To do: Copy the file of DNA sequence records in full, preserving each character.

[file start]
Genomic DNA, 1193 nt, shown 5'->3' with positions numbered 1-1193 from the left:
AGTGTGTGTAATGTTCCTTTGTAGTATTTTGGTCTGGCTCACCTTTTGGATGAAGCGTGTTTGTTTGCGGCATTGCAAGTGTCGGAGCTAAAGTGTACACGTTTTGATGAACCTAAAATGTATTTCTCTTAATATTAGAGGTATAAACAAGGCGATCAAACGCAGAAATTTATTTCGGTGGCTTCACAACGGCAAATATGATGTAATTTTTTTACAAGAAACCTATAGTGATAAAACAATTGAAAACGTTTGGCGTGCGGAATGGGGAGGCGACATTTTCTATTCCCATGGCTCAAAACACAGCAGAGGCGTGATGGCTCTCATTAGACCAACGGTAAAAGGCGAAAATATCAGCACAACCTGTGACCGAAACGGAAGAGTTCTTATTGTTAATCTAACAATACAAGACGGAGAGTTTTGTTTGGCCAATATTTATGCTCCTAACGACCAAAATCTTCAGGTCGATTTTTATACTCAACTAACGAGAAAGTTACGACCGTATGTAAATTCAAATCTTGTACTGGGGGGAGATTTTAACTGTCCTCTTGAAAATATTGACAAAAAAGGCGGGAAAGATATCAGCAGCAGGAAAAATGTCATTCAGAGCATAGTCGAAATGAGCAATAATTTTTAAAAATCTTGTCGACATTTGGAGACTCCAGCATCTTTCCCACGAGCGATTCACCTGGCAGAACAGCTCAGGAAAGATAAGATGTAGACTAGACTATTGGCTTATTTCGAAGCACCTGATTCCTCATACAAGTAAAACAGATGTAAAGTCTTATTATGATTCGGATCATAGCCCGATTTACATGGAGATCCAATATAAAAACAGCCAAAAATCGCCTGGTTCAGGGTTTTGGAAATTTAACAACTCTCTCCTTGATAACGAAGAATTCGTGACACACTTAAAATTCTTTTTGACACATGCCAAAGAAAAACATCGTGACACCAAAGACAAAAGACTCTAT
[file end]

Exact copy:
Genomic DNA, 1193 nt, shown 5'->3' with positions numbered 1-1193 from the left:
AGTGTGTGTAATGTTCCTTTGTAGTATTTTGGTCTGGCTCACCTTTTGGATGAAGCGTGTTTGTTTGCGGCATTGCAAGTGTCGGAGCTAAAGTGTACACGTTTTGATGAACCTAAAATGTATTTCTCTTAATATTAGAGGTATAAACAAGGCGATCAAACGCAGAAATTTATTTCGGTGGCTTCACAACGGCAAATATGATGTAATTTTTTTACAAGAAACCTATAGTGATAAAACAATTGAAAACGTTTGGCGTGCGGAATGGGGAGGCGACATTTTCTATTCCCATGGCTCAAAACACAGCAGAGGCGTGATGGCTCTCATTAGACCAACGGTAAAAGGCGAAAATATCAGCACAACCTGTGACCGAAACGGAAGAGTTCTTATTGTTAATCTAACAATACAAGACGGAGAGTTTTGTTTGGCCAATATTTATGCTCCTAACGACCAAAATCTTCAGGTCGATTTTTATACTCAACTAACGAGAAAGTTACGACCGTATGTAAATTCAAATCTTGTACTGGGGGGAGATTTTAACTGTCCTCTTGAAAATATTGACAAAAAAGGCGGGAAAGATATCAGCAGCAGGAAAAATGTCATTCAGAGCATAGTCGAAATGAGCAATAATTTTTAAAAATCTTGTCGACATTTGGAGACTCCAGCATCTTTCCCACGAGCGATTCACCTGGCAGAACAGCTCAGGAAAGATAAGATGTAGACTAGACTATTGGCTTATTTCGAAGCACCTGATTCCTCATACAAGTAAAACAGATGTAAAGTCTTATTATGATTCGGATCATAGCCCGATTTACATGGAGATCCAATATAAAAACAGCCAAAAATCGCCTGGTTCAGGGTTTTGGAAATTTAACAACTCTCTCCTTGATAACGAAGAATTCGTGACACACTTAAAATTCTTTTTGACACATGCCAAAGAAAAACATCGTGACACCAAAGACAAAAGACTCTAT